Euro zone officials examined three broad options for securing the private sector's involvement in a second bailout package for Greece during a teleconference last week, a document obtained by Reuters showed.
The document, an options paper dated July 16, is part of the euro zone's urgent efforts to secure sufficient financing for Athens for the next three years and put and end to market concern about the sustainability of debt in other euro zone countries, like Italy and Spain.
Euro zone leaders will discuss the second Greek bailout on Thursday.
The options outlined in the paper in a tabular form examine the interplay of various factors in the second financing package for Greece, depending on the type of private sector involvement.
The factors include impact on Greek credit ratings, how much money would be required from the euro zone's EFSF bailout fund, whether it would entail lower interest rates on EFSF loans and their extended maturity and Greek debt sustainability.
The first option was a buy-back of Greek debt and public sector credit enhancement. It would likely cause a downgrade of Greek debt to selective default or default by ratings agencies.
The paper did not spell out what form of credit enhancement, which is a way to improve creditworthiness, was under consideration.
Often-used forms of credit enhancement include securitization, collateral or other insurance that the lender will be paid back. Euro zone sources have said that under one of the scenarios being considered, new, 30-year Greek bonds that would replace existing debt in a swap operation could be backed by AAA paper, for example from the EFSF.
The paper did not provide any numbers, but said the cost to the euro zone bailout fund of the first option would be the cost of the new Greek program, plus the cost of the credit enhancements, the cost of a debt buy-back, the recapitalization of Greek banks and European Central Bank collateral, less the contribution from the private sector.
It would not require much lower EFSF interest rates or longer maturities. The impact on Greek debt sustainability of this option would depend on the interest rate and possible haircut in the private sector and the amount and discount in the debt buyback, the paper said.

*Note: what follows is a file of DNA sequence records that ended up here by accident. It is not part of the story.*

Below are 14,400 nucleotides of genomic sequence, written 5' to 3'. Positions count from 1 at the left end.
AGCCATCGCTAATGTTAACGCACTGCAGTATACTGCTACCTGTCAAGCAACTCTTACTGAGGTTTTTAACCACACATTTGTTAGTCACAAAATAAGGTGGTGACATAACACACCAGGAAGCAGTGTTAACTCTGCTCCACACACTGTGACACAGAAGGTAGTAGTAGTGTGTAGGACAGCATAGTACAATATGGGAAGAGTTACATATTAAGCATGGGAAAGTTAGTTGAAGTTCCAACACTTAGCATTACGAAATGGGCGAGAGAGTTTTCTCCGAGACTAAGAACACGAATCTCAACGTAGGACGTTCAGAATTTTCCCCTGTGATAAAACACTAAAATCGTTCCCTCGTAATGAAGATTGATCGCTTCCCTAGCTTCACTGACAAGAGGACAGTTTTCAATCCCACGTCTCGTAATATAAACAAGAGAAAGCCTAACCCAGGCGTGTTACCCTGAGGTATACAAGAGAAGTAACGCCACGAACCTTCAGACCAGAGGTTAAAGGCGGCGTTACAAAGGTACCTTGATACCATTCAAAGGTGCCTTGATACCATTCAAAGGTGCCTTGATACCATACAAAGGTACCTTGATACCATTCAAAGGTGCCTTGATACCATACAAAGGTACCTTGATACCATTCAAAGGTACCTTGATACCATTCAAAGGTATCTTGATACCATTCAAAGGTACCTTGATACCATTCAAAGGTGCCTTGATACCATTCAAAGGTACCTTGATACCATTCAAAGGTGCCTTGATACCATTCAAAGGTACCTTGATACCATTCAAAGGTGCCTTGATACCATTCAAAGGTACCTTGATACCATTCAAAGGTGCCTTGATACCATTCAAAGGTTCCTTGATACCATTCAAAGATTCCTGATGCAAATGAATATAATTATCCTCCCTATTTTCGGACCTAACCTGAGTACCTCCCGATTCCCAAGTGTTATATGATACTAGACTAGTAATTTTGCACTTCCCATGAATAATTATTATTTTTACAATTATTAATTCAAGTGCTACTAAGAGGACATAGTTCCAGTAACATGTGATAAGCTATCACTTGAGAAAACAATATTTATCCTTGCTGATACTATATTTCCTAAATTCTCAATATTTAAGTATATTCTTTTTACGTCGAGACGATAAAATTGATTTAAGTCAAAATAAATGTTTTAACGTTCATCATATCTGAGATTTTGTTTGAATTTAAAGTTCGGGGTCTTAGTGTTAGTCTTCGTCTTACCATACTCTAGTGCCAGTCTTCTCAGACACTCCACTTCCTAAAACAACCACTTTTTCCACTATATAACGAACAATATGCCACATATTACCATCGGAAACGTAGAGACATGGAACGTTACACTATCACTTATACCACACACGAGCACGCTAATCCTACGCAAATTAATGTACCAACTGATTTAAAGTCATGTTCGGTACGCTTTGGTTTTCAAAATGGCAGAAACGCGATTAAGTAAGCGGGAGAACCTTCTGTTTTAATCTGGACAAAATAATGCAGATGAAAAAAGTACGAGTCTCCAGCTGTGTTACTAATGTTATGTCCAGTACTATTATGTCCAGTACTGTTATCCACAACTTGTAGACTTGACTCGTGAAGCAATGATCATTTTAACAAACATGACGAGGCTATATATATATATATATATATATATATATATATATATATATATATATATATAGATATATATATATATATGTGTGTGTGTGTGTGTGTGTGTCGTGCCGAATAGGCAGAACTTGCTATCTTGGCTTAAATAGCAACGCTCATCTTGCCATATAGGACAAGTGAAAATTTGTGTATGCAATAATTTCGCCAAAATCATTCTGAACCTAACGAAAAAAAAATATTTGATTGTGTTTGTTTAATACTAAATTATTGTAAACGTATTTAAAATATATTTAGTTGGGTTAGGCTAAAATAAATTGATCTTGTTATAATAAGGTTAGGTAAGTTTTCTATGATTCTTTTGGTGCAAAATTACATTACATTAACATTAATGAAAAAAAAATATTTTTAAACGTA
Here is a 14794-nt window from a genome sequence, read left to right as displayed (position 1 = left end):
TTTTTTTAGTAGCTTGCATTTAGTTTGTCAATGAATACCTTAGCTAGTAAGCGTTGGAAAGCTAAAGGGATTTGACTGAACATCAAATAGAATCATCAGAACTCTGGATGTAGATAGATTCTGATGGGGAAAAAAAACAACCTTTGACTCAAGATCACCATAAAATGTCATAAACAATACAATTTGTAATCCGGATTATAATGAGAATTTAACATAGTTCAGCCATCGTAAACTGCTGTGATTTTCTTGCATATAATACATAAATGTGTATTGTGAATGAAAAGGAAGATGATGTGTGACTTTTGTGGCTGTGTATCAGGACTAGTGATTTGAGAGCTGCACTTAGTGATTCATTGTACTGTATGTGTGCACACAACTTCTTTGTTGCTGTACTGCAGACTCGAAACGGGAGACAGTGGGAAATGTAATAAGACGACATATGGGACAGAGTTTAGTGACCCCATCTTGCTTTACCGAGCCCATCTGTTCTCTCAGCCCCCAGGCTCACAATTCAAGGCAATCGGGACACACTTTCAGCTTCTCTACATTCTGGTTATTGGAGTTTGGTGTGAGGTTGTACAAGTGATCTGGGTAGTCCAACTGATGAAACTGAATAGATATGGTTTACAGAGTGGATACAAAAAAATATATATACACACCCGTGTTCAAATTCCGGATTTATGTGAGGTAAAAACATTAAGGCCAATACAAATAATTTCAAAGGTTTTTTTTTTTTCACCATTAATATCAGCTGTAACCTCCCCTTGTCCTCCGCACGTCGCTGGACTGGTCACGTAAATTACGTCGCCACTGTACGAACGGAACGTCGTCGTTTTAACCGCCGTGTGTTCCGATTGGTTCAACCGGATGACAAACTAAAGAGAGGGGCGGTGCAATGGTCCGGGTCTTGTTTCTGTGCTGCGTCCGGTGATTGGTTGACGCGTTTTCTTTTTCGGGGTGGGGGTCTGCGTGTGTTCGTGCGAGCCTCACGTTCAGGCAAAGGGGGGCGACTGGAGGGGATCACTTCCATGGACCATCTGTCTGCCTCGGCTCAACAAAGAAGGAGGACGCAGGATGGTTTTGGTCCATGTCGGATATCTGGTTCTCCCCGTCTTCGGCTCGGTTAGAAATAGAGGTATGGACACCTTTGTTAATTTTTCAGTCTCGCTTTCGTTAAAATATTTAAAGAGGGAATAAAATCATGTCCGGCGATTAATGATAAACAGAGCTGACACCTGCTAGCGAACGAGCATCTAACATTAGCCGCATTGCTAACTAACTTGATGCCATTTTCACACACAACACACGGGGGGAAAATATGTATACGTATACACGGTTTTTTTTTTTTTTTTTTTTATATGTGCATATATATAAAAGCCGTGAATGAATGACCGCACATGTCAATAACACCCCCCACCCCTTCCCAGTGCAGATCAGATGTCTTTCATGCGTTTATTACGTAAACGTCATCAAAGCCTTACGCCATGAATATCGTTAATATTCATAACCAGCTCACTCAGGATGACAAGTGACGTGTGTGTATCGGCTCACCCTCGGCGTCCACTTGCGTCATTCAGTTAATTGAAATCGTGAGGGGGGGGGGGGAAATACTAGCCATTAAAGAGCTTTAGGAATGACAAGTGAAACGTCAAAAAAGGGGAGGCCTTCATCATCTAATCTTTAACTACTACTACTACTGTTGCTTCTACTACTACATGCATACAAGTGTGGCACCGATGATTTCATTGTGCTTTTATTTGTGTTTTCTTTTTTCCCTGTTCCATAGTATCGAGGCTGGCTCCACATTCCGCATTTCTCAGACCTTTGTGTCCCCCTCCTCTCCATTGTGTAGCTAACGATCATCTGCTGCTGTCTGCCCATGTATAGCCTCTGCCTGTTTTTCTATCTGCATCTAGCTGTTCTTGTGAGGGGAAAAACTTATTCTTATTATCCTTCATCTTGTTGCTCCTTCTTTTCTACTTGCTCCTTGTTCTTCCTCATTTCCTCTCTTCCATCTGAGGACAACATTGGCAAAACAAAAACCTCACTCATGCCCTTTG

The second option could be based on French banks' proposal for a debt rollover, which does not involve public sector credit enhancement. It would likely trigger a downgrade to selective default, the paper said.
The cost to the EFSF would be the cost of the new Greek program, plus the cost of recapitalizing Greek banks and ECB collateral, less the private sector contribution, the paper said.
The second option would also require lower lending rates from the EFSF and longer maturities on EFSF loans and the impact on Greek debt sustainability would depend on how low the EFSF rates are and how long the loan maturities are.
The third option could be based on a tax imposed on the financial sector, or a decentralized Vienna-type agreement with private banks, especially Greek ones which have large holdings of Greek debt, to maintain exposure. This option was unlikely to result in a selective default rating, the paper said.
The cost to the euro zone would be the smallest of the three options, as it would only comprise the cost of the new Greek financing program less the contribution from the private sector, the paper said.
It would still require lower EFSF lending rates and longer loan maturities, as they would determine the impact on Greek debt sustainability.
(Writing by Jan Strupczewski, editing by Rex Merrifield)